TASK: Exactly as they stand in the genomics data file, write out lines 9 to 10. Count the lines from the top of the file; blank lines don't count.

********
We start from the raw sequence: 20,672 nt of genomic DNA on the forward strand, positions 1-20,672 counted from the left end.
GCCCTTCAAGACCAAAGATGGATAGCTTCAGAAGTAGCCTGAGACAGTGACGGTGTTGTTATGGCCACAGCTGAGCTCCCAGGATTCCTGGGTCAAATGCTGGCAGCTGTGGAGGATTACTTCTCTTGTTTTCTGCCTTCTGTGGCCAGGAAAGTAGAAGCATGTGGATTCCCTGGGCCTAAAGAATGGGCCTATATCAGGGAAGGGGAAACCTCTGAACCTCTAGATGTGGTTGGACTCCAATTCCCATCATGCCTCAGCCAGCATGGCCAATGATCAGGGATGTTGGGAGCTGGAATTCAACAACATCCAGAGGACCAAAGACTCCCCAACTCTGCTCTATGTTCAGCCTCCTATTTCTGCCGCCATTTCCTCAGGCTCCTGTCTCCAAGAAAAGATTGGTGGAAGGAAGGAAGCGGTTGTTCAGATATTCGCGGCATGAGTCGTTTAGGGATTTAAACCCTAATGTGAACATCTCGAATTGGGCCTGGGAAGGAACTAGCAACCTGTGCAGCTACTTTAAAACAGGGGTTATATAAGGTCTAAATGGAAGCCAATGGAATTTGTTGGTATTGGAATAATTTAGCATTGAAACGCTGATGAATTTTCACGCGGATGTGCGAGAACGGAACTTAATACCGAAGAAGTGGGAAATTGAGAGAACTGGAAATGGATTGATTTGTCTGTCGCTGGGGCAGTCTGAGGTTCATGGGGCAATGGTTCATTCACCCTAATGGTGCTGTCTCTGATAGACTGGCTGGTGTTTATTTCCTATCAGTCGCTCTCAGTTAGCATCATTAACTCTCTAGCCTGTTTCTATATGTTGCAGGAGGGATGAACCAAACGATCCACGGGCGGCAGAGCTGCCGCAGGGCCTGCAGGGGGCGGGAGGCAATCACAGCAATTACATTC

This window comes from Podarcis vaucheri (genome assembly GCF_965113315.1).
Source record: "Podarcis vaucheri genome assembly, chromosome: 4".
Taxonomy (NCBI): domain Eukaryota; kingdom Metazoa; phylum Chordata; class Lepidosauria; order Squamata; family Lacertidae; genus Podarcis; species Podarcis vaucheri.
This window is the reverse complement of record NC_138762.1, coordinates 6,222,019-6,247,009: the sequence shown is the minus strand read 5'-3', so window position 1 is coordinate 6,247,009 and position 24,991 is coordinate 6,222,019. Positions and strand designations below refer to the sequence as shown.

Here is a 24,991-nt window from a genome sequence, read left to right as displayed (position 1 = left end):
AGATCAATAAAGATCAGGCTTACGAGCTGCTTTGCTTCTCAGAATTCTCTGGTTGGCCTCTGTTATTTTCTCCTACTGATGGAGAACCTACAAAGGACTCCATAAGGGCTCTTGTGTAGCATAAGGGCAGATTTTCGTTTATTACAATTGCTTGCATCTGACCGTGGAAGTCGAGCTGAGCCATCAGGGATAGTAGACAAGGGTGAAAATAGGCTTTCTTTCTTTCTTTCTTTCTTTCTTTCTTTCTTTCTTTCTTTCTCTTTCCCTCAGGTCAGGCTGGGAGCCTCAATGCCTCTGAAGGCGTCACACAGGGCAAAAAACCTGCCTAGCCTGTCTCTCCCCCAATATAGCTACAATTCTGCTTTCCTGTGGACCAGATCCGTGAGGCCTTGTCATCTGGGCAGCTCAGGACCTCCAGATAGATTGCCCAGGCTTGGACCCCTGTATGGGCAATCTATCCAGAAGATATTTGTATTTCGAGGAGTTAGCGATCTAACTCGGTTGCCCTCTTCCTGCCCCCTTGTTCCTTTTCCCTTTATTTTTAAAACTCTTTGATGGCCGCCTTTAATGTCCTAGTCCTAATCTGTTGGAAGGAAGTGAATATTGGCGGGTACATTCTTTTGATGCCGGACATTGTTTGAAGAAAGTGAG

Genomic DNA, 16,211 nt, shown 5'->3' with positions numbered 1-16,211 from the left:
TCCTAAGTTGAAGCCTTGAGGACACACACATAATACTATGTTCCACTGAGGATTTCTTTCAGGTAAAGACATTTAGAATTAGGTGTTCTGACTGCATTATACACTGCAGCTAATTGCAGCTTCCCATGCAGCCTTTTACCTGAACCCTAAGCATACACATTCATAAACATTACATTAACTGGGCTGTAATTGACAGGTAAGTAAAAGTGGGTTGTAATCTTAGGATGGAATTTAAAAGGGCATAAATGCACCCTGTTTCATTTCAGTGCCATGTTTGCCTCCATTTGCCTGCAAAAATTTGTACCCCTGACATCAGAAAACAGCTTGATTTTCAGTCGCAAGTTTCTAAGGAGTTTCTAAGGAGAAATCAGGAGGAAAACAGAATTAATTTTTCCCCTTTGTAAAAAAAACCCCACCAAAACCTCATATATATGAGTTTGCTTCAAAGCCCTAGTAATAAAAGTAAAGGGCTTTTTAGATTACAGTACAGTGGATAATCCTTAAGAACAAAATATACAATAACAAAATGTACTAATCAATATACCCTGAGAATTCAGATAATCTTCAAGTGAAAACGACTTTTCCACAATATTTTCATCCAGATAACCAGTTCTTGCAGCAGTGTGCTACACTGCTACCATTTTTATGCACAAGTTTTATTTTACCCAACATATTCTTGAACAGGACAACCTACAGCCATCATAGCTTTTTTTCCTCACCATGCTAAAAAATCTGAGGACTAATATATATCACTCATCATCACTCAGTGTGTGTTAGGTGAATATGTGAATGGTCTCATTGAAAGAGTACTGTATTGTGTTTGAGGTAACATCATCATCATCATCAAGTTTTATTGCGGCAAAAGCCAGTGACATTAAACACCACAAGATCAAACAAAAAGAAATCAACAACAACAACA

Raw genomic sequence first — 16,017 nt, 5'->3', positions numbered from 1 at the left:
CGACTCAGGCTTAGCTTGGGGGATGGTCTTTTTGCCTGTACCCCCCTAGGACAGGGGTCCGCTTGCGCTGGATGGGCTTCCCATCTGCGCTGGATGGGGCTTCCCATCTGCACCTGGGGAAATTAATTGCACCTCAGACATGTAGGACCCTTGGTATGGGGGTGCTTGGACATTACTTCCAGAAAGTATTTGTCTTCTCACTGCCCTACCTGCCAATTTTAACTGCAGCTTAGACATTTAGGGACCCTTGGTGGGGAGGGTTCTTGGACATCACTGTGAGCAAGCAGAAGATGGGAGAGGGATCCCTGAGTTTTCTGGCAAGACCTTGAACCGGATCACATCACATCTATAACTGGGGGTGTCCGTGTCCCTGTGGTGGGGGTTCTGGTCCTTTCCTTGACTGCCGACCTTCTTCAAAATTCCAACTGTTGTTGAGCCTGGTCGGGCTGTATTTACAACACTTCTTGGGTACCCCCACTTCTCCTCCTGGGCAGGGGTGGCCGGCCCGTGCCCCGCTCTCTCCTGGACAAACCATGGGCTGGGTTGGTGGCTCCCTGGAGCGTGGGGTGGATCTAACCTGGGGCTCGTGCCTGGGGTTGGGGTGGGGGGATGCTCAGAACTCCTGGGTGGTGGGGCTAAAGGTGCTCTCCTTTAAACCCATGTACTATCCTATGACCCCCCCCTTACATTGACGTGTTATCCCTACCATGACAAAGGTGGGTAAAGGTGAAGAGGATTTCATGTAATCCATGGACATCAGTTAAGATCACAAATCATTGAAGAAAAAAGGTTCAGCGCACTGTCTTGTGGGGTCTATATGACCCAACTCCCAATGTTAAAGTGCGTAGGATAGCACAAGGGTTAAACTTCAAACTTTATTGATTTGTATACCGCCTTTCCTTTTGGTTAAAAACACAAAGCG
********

Genomic DNA, 16,211 nt, shown 5'->3' with positions numbered 1-16,211 from the left:
TCCTAAGTTGAAGCCTTGAGGACACACACATAATACTATGTTCCACTGAGGATTTCTTTCAGGTAAAGACATTTAGAATTAGGTGTTCTGACTGCATTATACACTGCAGCTAATTGCAGCTTCCCATGCAGCCTTTTACCTGAACCCTAAGCATACACATTCATAAACATTACATTAACTGGGCTGTAATTGACAGGTAAGTAAAAGTGGGTTGTAATCTTAGGATGGAATTTAAAAGGGCATAAATGCACCCTGTTTCATTTCAGTGCCATGTTTGCCTCCATTTGCCTGCAAAAATTTGTACCCCTGACATCAGAAAACAGCTTGATTTTCAGTCGCAAGTTTCTAAGGAGTTTCTAAGGAGAAATCAGGAGGAAAACAGAATTAATTTTTCCCCTTTGTAAAAAAAACCCCACCAAAACCTCATATATATGAGTTTGCTTCAAAGCCCTAGTAATAAAAGTAAAGGGCTTTTTAGATTACAGTACAGTGGATAATCCTTAAGAACAAAATATACAATAACAAAATGTACTAATCAATATACCCTGAGAATTCAGATAATCTTCAAGTGAAAACGACTTTTCCACAATATTTTCATCCAGATAACCAGTTCTTGCAGCAGTGTGCTACACTGCTACCATTTTTATGCACAAGTTTTATTTTACCCAACATATTCTTGAACAGGACAACCTACAGCCATCATAGCTTTTTTTCCTCACCATGCTAAAAAATCTGAGGACTAATATATATCACTCATCATCACTCAGTGTGTGTTAGGTGAATATGTGAATGGTCTCATTGAAAGAGTACTGTATTGTGTTTGAGGTAACATCATCATCATCATCAAGTTTTATTGCGGCAAAAGCCAGTGACATTAAACACCACAAGATCAAACAAAAAGAAATCAACAACAACAACA